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Upholstery and Textiles

We use cotton, feathers & down, foam, hemp, horsehair, jute, leather, linen, natural latex, coconut coir and wool in our upholstery.  A flame retardant chemical is used in some items to comply with the law.

Our commitment on upholstery materials:
By end 2024, we will only use natural and FR chemical free materials. Working with industry experts, we have developed a foam alternative, free from fire retardant chemicals, combining natural latex, coconut coir, and wool – as seen in our Crillon and Opera collections.

Natural Latex and Coconut Coir

Together, natural latex and coconut coir make up two thirds of our natural alternative to petrochemical foam. Natural latex combines the milky sap from rubber trees with graphite, which is naturally fire retardant, and is filled with air for extra cushioning. Organic coconut coir (discarded fibres from the hairy coconut husk) is also combined with additional natural latex. This sandwich effect creates just the right amount of structure before being wrapped in a layer of organic British wool.


Cotton is grown throughout the world.  Conventionally farmed crops need considerable amounts of water, fertilisers (derived from fossil fuels) and agro-chemicals to combat pests and diseases.  In some regions there are concerns about the use of forced labour and the health and safety of farm workers exposed to agro-chemicals and harsh working conditions.

Small amounts of cotton are grown organically, avoiding crop protection chemicals and fossil fertilisers.  Non-governmental organisations (NGOs) and concerned companies have formed the Better Cotton Initiative (BCI) which sets sustainability standards for cotton growers. Producers who meet the BCI’s core requirements can become licensed to grow and sell their produce as Better Cotton.

Our commitment on cotton:
Some of our cotton is sourced through the Better Cotton Initiative. We are working with our suppliers to establish full transparency of sources by the end of 2024. We will then be in a position to support an industry initiative and/or choose a certification system to support.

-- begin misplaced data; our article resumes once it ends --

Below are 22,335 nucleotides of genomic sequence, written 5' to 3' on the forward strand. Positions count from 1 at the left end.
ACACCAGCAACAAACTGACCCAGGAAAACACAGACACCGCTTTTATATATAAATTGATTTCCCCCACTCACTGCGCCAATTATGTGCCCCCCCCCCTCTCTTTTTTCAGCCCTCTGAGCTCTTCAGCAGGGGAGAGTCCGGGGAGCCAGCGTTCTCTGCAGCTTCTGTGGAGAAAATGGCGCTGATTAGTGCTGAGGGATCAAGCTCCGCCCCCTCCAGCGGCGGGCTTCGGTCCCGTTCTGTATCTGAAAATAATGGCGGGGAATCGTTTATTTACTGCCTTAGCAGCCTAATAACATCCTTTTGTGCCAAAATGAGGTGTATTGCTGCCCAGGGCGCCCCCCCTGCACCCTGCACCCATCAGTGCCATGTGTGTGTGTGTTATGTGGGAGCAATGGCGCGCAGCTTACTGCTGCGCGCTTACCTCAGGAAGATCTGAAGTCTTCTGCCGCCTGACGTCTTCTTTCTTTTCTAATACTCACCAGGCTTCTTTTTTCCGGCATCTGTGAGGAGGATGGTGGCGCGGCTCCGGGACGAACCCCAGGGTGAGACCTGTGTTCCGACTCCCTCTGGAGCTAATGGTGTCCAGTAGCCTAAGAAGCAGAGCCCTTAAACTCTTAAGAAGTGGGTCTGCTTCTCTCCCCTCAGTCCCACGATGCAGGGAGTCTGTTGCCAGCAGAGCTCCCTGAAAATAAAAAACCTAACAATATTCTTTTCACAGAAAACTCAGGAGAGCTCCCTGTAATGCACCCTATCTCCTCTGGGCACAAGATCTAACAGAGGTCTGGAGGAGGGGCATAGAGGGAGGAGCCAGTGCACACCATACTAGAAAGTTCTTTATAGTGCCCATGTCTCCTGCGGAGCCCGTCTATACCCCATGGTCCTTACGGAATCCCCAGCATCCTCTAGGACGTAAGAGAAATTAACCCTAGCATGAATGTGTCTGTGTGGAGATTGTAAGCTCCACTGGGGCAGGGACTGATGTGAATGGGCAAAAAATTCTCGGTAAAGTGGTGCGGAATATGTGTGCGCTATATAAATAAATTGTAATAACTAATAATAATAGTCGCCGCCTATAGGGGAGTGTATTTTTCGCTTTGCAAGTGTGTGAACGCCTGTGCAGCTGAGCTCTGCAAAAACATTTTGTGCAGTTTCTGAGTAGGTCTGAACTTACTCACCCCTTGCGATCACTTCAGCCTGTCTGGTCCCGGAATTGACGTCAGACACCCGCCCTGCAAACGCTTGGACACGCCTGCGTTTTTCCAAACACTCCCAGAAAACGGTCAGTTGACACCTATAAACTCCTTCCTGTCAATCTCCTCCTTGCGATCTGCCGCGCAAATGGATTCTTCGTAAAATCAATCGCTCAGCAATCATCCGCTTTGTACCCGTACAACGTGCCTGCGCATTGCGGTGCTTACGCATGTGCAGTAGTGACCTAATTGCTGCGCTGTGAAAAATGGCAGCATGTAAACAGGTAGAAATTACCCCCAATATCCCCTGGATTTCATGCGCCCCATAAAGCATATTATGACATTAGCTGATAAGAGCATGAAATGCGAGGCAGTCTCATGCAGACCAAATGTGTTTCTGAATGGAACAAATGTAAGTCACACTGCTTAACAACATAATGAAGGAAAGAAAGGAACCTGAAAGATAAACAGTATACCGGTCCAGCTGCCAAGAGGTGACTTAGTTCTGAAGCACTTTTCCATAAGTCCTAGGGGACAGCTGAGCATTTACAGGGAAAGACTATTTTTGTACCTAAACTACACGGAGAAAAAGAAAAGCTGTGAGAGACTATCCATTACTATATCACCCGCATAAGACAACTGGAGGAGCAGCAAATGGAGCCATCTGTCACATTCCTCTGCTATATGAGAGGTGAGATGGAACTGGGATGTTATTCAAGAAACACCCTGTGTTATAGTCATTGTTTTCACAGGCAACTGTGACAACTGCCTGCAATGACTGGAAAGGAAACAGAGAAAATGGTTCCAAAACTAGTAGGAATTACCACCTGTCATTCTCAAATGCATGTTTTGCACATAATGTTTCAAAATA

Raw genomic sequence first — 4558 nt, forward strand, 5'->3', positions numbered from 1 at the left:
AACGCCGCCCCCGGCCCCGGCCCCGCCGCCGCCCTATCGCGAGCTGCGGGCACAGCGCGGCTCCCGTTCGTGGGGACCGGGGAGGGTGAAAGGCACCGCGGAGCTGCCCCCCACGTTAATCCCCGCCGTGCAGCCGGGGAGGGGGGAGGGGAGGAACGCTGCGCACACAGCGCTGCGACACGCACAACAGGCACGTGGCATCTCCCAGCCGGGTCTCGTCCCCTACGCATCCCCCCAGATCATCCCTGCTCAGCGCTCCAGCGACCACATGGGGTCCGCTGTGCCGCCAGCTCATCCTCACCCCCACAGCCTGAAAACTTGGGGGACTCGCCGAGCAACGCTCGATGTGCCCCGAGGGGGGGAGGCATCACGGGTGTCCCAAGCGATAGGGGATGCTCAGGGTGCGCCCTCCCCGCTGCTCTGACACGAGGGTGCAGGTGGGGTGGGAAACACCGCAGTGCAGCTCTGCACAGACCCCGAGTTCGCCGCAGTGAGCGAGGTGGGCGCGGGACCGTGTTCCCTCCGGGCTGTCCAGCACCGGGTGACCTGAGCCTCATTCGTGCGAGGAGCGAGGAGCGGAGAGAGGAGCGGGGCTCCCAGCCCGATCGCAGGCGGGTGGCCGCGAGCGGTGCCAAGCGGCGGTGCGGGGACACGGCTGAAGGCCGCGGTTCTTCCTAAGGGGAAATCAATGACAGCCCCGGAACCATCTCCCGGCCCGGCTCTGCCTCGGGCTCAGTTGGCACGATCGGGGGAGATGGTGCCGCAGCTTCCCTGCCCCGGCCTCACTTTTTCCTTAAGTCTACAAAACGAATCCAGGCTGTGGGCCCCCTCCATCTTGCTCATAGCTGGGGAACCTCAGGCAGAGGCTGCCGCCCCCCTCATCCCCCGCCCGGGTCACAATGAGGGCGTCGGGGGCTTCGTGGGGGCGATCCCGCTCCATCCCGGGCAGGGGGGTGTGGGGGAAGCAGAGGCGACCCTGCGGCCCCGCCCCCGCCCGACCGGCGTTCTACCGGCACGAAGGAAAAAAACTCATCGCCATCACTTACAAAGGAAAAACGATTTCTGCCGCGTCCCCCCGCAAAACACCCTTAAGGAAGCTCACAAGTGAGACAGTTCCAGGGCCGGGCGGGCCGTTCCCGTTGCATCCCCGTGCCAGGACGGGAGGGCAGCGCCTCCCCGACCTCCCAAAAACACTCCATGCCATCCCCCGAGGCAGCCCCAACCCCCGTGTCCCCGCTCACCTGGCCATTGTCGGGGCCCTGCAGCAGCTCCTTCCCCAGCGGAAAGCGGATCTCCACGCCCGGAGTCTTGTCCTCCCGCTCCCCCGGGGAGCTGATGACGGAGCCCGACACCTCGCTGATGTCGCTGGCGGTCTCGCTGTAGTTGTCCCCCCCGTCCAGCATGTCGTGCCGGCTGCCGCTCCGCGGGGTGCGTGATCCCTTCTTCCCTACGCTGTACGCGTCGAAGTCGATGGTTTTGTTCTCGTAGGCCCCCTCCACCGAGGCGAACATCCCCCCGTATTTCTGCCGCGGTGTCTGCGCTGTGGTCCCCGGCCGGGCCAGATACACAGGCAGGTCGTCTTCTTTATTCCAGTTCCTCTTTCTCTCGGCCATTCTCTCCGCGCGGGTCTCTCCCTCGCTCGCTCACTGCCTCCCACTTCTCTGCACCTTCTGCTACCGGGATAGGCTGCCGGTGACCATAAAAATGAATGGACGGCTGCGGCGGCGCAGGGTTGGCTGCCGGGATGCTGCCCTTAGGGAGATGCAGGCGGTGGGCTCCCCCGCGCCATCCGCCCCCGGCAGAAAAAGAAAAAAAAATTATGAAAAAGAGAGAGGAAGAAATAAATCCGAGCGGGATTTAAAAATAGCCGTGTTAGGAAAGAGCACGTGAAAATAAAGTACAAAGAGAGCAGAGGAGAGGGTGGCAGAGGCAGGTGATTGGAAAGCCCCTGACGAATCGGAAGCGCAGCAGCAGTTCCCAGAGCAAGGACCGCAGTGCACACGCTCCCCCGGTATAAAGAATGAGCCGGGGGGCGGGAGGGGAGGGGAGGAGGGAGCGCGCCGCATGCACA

Feathers & Down

Feathers and down come from farmed poultry, usually as a by-product of the meat industry. There are concerns about animal welfare on farms, and the environmental and human health impacts during processing.

Our commitment on feathers & down:
Animal welfare is key. We are working to ensure all feathers & down are certified as non-live plucked, and we are looking to source recycled feathers & down. Meanwhile, we are working to meet the Responsible Down Standard.


Foam is made from fossil fuels and is particularly useful in holding the shape of modern upholstered furniture.  The production of synthetic foam contributes to climate change and it is difficult to recycle, repair or re-use.

Our commitment on foam:
Whilst the majority of our furniture is made from natural materials, we are working to eliminate synthetic foam altogether by modifying our designs. We are committed to only use natural materials by 2024. Working with industry experts, we have developed a foam alternative, free from fire retardant chemicals, combining natural latex, coconut coir, and wool – as seen in our Crillon and Opera collections.